The next lowest temp. range part is the PDV-P7002, a photocell I will be using to detect daylight. For a part like this, whose resistance changes with light, I would guess that it goes “out-of-specification” outside of its operating range. I doubt it quits working. I’ll have to research that some more, but since I’m using the photocell as a yes/no type input I can accommodate a wide resistance variance.
That leaves me with some ceramic caps that don’t meet my operating temperature range, and I can certainly select a similar part with an extended temperature range, so I’m probably good there.
I guess there was one other issue. The small metal buttons I have on this design (E-Switch parts) had no temperature rating. I thought that was interesting. These are not the kind of buttons you would use in an outdoor design, but no temperature rating?
And now for a sanity check. Am I really going to run this design between –40C and 85C. Nope. This is R&D, it’ll spend its life in my office. If this were a consulting contract we would design for this temperature but suggest our clients place test fixtures in the intended environment to collect operating data and/or make use of a temperature chamber for extended temperature testing.
That’s as far as I was able to get this week. I’ll try to take some time over Christmas break to order the circuit board. I need to panelize it with some other designs so it doesn’t cost an arm and a leg. Hopefully I can begin writing code in January.
A month ago I talked about our next solar demo project. After a month’s reflection, I’ve decide that one is not grandiose enough, so onto the next one. That’s right a solar powered airplane, where there is no margin for error. Just today the plane flew across the Mediterranean Sea from Spain to Morocco. One beguiling aspect of the trip is that it took off in the dark and will land in the dark. That’s right, a purely solar plane is running on battery power! I am not sure if the plane is like a glider and can fly without power, but flying a solar plane in the dark seems more dangerous than flying a fuel-powered plane in the dark. It is not readily apparent from the picture below, but the wingspan on this thing is huge. Check out some more pictures of it here to get a sense of scale.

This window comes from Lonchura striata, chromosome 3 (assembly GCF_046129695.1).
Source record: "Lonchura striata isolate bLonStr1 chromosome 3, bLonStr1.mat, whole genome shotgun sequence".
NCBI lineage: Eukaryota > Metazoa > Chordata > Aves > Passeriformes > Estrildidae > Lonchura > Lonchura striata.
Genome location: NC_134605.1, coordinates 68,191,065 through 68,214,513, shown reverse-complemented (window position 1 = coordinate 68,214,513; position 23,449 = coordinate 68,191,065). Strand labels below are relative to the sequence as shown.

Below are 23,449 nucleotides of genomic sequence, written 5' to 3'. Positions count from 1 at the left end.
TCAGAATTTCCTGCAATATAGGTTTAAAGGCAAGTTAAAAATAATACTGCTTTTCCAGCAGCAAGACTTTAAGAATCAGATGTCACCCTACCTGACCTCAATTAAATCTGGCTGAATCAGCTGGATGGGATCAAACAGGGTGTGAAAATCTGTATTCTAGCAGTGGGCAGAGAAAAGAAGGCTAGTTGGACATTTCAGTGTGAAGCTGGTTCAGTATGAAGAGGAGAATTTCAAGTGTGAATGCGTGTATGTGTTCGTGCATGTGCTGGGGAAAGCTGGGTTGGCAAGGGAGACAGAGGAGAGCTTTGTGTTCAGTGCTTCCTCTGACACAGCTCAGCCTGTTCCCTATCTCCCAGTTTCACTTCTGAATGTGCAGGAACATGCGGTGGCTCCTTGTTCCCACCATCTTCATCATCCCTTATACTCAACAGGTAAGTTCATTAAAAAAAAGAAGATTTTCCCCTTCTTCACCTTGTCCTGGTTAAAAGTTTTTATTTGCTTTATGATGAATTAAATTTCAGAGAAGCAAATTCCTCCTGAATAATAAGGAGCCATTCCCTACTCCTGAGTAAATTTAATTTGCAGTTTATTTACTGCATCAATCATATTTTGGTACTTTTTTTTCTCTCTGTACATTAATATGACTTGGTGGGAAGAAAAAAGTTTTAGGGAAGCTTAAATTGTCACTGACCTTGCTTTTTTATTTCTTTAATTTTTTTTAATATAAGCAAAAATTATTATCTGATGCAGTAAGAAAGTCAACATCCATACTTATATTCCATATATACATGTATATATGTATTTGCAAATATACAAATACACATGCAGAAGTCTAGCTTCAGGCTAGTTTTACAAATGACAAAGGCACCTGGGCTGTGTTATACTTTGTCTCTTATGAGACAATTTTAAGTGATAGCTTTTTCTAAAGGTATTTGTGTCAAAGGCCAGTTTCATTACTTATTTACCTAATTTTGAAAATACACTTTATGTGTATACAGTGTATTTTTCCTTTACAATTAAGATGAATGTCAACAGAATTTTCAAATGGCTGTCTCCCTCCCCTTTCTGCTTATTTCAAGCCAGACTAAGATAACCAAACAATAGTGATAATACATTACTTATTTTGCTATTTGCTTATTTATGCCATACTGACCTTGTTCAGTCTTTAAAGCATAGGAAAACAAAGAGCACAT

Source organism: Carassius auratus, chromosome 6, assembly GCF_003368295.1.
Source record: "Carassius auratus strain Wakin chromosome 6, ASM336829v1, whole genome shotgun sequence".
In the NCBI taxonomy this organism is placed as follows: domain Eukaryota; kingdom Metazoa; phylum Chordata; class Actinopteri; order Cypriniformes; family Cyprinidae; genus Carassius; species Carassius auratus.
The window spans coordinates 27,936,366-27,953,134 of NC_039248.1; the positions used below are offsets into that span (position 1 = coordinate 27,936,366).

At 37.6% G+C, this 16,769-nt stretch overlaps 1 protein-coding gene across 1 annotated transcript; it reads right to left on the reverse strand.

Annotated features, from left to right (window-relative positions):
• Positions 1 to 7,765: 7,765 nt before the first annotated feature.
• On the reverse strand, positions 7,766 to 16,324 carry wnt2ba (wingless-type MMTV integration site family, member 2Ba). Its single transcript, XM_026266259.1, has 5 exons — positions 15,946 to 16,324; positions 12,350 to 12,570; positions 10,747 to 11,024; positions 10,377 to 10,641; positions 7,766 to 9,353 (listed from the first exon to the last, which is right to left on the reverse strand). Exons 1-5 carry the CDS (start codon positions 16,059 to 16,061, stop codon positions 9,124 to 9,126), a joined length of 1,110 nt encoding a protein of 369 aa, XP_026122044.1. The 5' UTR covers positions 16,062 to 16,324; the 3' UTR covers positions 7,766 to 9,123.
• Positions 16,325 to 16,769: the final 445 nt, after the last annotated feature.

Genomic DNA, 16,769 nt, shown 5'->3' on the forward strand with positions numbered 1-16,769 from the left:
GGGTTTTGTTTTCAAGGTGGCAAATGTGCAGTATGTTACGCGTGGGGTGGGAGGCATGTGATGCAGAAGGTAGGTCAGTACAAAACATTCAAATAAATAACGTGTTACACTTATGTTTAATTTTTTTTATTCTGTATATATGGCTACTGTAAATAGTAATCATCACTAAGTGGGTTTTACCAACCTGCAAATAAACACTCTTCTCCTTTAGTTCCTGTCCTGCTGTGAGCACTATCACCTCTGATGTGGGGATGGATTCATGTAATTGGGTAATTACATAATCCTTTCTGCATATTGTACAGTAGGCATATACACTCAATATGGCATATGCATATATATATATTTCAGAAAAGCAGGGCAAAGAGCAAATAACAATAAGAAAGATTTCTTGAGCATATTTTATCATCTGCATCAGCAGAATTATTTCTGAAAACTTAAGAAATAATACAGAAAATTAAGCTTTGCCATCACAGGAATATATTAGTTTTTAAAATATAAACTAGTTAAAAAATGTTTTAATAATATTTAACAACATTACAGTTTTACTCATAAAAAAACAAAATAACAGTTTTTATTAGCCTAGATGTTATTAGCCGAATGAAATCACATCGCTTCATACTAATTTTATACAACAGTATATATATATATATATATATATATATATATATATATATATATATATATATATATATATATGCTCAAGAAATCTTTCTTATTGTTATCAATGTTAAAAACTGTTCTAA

The designers are gunning for an around-the-world trip in 2014 with a new and improved plane. They started work on this in 2003. I think if we start working right now, we should be able to beat them to the punch by a couple of months. We just need to learn: aeronautical engineering, piloting, aerial navigation, composite manufacturing, and advanced battery technology. On second thought, maybe we can’t get it done that quick.